Seek Wise Counsel by Charles Stanley
The passages below are taken from Charles Stanley’s book, “Walking Wisely,” published in 2002.
If you find that you need specific counsel, seek out a godly person who is an expert in that area or who has experience in the very circumstances in which you find yourself. Follow the suggestions that are based upon God’s Word.
None of us do well in walking through life alone. We need to be in close communication and association with other people who believe in Christ Jesus, are studying God’s Word, and are seeking to follow Christ daily.
We need to spend some time with people who have been through experiences that we are facing. We also need to spend time with people who have succeeded in an area of life in which we would also like to succeed. We need to talk things over with them, learn from them, and receive their wise counsel.
Read what the Word of God says about this:
The way of a fool is right in his own eyes,
But he who heeds counsel is wise. (Proverbs 12:15)
By pride comes nothing but strife,
But with the well-advised is wisdom. (Proverbs 13:10)
The ear that hears the rebukes of life
Will abide among the wise.
He who disdains instruction despises his own soul,
But he who heeds rebuke gets understanding.
Listen to counsel and receive instruction,
That you may be wise in your latter days.
There are times when we need to hear someone say to us, “Don’t do that.” “You shouldn’t do that.” “Get rid of that habit.”
There are times when we need to hear encouraging counsel from someone: “Do this!” “Take hold of this opportunity.” “Apologize to that person.” “Reach out to that person.”
Thousands of therapists’ offices are filled with people who come to hear what a counselor has to say to them, and then they go home and promptly forget all they’ve heard. They do not truly listen to what the counselor says and then put it into practice.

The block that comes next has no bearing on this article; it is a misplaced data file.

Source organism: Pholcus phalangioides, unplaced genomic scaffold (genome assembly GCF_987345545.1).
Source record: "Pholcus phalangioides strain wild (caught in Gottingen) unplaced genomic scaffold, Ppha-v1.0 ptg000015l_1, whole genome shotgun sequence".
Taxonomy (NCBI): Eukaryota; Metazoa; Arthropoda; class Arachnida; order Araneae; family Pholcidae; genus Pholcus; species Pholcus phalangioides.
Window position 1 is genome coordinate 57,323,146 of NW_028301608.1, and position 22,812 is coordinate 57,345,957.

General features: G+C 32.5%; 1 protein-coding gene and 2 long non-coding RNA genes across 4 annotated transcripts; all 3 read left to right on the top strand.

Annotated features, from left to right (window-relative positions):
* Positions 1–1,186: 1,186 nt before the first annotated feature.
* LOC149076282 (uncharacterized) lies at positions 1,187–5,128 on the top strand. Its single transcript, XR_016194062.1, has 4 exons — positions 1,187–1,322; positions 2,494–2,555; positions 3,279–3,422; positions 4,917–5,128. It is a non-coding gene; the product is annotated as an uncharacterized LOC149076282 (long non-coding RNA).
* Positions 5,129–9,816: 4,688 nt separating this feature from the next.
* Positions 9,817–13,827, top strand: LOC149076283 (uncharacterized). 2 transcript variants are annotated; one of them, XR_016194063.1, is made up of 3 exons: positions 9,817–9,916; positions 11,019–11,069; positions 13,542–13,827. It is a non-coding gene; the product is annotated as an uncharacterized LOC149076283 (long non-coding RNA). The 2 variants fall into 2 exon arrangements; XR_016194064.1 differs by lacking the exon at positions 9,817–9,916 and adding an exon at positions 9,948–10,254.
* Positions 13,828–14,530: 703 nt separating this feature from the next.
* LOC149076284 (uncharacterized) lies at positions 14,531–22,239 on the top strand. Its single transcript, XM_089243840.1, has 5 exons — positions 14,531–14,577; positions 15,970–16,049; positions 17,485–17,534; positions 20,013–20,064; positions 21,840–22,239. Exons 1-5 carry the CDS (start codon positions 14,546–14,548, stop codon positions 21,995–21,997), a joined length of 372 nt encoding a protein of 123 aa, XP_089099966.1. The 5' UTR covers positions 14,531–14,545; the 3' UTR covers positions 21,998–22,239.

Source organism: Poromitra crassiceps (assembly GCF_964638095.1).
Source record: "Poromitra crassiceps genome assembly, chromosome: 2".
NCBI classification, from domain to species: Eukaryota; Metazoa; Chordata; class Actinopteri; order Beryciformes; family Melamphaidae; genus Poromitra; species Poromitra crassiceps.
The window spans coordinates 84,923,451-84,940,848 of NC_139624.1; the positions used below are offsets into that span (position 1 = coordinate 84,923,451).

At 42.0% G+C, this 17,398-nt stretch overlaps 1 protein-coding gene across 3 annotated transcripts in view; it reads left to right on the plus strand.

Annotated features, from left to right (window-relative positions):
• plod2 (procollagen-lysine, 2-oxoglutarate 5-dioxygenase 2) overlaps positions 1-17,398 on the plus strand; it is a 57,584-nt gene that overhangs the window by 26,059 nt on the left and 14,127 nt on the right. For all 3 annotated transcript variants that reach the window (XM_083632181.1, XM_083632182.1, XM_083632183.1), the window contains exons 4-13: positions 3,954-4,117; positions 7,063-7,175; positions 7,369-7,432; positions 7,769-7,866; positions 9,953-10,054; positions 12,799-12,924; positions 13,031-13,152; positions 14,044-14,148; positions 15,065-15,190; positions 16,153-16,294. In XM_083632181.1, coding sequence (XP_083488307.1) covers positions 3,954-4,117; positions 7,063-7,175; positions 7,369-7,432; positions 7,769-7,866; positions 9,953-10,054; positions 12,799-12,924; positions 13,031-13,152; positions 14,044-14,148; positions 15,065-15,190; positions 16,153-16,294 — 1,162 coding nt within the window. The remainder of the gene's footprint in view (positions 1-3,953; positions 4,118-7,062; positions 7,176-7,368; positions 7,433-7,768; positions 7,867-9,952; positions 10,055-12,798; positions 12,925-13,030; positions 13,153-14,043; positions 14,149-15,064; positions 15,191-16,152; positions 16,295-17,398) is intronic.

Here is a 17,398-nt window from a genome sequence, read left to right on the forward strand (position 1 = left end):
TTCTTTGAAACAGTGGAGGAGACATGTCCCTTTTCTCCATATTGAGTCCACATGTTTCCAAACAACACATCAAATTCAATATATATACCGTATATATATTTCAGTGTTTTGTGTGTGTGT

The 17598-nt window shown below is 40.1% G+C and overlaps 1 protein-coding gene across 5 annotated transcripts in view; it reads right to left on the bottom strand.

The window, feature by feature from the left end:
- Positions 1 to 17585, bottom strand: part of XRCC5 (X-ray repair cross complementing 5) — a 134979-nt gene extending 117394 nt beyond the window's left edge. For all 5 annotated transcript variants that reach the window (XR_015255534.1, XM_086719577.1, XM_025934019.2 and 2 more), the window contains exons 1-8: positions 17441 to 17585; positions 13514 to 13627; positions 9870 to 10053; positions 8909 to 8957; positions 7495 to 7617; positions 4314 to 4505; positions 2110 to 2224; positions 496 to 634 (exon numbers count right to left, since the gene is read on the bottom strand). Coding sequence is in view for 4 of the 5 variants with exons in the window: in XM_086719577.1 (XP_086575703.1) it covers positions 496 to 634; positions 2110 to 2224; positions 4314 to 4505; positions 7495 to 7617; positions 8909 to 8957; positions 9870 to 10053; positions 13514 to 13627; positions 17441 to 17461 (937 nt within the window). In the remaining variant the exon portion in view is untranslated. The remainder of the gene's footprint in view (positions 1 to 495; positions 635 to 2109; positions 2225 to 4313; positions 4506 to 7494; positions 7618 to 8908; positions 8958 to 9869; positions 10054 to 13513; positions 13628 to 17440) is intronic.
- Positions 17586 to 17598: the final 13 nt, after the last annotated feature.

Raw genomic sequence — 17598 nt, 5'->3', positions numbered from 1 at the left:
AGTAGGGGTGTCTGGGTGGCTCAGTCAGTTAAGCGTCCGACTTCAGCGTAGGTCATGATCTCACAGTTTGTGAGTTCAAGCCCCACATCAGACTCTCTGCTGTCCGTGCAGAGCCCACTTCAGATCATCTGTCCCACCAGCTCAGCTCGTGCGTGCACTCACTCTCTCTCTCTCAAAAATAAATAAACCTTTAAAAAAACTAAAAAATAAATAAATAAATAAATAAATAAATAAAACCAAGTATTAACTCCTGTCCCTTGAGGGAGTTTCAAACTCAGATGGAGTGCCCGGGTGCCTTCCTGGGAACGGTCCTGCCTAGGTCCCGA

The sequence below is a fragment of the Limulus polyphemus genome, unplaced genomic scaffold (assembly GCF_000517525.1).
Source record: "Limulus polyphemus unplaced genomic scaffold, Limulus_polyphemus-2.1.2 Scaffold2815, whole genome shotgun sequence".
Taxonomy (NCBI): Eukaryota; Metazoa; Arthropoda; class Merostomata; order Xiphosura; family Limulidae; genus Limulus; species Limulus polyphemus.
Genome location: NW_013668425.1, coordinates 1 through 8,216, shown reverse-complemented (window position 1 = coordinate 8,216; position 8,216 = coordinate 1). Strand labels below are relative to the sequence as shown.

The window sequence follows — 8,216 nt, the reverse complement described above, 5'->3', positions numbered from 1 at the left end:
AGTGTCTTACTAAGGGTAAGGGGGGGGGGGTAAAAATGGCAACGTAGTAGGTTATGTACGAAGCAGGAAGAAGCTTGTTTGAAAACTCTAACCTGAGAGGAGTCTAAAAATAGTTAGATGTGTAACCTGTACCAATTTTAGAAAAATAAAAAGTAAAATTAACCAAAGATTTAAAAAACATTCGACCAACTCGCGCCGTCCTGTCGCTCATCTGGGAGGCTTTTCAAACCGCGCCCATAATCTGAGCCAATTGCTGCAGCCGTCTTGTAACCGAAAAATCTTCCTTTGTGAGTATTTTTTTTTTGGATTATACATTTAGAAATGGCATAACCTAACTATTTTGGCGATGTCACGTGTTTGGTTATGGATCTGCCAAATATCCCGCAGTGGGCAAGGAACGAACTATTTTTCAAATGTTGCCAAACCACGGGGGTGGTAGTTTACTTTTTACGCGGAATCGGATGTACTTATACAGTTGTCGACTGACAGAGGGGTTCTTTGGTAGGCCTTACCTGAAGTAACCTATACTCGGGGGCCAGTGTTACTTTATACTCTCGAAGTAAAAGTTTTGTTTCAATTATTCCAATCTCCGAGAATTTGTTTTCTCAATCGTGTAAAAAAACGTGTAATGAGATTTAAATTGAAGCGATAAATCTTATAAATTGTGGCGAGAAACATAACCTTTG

I recently talked to a person who had gone late one Saturday night to visit a woman who was seriously distraught that she had lost custody of her only daughter and was now being openly rejected by that daughter every time she tried to exercise her visitation rights. This mother could not be consoled or comforted. She could not be counseled. She refused to believe that God still loved her, that God could bring about a change in the heart of her daughter and in their relationship, or that God still desired to bring about something good in her own life.
If you flat-out reject the wise counsel or the godly encouragement of others and refuse to heed the Word of the Lord they share with you, you very likely are going to fall victim to oppression and depression.
Seek advice from godly experts. If you need financial advice
. . . go to someone who is skilled in the management of money. If you need advice related to contracts . . . go to a skilled and experienced lawyer. If you need advice about your health. . . go to someone who specializes in the area that pertains to your health-care concern. And if you need advice about relationships, spiritual matters, or your personal development . . . by all means go to a Christian therapist, counselor, or psychologist.
Seek out a counselor who believes in God’s Word and who personally seeks to follow Christ Jesus. Seek out a counselor who desires the best for your life but who will speak the honest truth to you. Seek out a person whose lifestyle is godly. Seek out a person who will give you advice that is based upon scriptural principles. If you have any doubt about the counsel you are receiving, ask the person, “Do you believe in Jesus Christ as your personal Savior? Do you believe the Bible is God’s truth for how we are to live?”
Good counseling always includes a balance of admonition, reproof, discipline, approval, and encouragement. If a counselor only addresses the negative all the time, run from that person. If a counselor only agrees with you or applauds you at all times, run from that person as well. Neither person is going to help you consistently over time because progress toward health and wholeness requires that we make changes, turning from bad habits and embracing good habits in our thinking and behaving. Change, in turn, comes only after we honestly appraise both what is wrong in our lives and what is good in our lives.
Are you willing to be convicted? Are you willing to receive the appreciation of others? Are you willing to open up yourself to change?
All godly counsel is ultimately encouraging, even if it initially involves reproof or correction. Listen closely if someone appears to be critical of your actions or attitude. If you know that person loves you, take the counsel to heart. Weigh what he says against the Word of God. Ask others who will be honest with you if the reproof you have received is valid. Ask the Lord to reveal to you the error of your ways. Don’t reject criticism out of hand. What you perceive initially to be negative criticism may actually be positive criticism that can lead to your growth and more success in life.